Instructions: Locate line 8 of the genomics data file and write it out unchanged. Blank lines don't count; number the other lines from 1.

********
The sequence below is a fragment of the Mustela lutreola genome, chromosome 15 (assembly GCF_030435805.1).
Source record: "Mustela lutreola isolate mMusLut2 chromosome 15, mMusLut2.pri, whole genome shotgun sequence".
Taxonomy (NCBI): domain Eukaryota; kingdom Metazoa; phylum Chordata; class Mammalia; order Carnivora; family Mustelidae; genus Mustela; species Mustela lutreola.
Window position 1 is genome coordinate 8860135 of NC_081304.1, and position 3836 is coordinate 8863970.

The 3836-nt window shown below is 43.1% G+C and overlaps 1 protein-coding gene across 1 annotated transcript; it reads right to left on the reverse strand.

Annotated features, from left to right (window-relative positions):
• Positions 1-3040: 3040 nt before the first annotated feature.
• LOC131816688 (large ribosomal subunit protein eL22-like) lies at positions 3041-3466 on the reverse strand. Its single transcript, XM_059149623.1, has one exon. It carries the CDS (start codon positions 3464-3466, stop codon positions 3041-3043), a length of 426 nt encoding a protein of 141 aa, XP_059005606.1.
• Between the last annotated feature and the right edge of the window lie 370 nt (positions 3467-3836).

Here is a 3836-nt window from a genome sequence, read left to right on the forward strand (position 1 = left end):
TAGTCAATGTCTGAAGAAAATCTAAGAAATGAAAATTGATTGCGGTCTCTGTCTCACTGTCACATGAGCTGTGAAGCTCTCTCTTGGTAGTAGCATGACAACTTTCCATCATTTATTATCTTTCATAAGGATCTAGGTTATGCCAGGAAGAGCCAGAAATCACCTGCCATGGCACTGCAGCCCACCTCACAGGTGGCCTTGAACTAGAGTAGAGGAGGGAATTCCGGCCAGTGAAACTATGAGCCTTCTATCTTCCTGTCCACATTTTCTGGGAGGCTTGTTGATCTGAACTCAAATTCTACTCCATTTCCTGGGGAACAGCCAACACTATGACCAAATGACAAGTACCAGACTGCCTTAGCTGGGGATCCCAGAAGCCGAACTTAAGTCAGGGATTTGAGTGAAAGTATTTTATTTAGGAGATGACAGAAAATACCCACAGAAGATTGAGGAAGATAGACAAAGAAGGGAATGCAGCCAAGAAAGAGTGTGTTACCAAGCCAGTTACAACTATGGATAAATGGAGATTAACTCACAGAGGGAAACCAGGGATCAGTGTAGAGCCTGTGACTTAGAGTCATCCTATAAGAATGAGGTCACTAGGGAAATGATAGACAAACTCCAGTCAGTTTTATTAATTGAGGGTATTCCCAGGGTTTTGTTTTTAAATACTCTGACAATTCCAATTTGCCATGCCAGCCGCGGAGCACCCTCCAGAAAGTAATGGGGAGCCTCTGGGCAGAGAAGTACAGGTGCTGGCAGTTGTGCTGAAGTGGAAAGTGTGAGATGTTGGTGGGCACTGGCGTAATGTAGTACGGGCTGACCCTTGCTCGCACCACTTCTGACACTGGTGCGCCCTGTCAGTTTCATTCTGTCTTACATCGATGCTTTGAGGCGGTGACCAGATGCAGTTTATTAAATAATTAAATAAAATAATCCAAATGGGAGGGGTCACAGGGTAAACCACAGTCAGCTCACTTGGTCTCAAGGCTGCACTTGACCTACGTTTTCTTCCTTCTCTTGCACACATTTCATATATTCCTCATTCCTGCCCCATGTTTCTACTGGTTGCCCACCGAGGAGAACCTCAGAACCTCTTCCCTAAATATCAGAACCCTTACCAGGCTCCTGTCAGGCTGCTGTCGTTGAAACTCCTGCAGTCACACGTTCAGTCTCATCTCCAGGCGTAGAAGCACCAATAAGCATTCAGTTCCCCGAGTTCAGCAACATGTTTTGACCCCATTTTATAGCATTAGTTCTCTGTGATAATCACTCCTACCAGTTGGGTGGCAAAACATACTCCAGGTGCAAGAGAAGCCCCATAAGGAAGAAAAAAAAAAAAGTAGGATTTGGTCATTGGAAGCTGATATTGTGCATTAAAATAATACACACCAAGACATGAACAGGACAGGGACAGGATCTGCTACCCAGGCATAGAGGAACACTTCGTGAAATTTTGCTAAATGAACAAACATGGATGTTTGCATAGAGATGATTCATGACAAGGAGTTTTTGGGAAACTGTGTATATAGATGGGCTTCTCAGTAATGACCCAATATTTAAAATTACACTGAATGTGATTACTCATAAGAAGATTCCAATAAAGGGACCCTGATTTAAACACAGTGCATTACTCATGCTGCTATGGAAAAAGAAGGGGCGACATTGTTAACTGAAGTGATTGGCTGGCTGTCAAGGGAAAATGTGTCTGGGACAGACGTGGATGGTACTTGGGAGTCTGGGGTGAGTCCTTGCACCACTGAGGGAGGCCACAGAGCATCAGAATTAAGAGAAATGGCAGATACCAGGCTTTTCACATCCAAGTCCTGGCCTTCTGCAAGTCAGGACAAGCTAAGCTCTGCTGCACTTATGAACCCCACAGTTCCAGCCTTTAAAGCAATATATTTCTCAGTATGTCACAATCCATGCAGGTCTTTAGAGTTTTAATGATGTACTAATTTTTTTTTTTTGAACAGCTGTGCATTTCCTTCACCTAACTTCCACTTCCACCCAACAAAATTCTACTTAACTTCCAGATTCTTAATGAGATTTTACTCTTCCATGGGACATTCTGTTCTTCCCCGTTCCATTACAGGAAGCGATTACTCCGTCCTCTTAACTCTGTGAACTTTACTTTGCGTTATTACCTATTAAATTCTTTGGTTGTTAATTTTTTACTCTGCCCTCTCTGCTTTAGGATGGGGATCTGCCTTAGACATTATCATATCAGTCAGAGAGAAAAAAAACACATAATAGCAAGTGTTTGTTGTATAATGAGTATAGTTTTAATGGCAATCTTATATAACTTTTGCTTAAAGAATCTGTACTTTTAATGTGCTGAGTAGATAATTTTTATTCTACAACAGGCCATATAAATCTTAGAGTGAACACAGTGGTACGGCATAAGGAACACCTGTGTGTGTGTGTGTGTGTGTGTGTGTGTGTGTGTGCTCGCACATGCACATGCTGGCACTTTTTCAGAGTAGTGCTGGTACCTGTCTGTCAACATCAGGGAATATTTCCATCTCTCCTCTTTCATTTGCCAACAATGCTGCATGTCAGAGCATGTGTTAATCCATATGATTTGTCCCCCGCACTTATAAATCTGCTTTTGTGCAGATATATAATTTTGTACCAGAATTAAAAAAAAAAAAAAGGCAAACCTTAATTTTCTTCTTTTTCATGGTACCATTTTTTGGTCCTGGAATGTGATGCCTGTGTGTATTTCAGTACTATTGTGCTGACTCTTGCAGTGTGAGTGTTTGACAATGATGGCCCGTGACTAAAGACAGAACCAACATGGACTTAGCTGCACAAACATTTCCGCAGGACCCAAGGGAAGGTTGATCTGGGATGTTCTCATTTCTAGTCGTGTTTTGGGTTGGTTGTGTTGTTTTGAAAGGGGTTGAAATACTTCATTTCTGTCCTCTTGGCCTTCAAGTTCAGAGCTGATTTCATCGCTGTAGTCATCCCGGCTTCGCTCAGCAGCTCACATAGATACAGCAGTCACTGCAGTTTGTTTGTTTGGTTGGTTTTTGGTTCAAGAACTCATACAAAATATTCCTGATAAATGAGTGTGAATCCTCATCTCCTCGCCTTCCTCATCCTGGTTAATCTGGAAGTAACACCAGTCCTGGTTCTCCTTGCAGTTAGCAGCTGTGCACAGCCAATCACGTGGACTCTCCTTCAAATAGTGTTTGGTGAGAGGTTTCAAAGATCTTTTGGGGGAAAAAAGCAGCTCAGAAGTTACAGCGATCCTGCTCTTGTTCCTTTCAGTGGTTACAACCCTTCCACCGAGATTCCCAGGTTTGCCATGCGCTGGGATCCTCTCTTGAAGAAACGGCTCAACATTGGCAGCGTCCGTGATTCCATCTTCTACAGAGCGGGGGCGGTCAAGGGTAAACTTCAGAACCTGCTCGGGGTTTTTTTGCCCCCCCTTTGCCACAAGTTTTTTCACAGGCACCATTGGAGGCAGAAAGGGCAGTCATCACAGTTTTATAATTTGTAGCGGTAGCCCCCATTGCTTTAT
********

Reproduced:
• LOC131816688 (large ribosomal subunit protein eL22-like) lies at positions 3041-3466 on the reverse strand. Its single transcript, XM_059149623.1, has one exon. It carries the CDS (start codon positions 3464-3466, stop codon positions 3041-3043), a length of 426 nt encoding a protein of 141 aa, XP_059005606.1.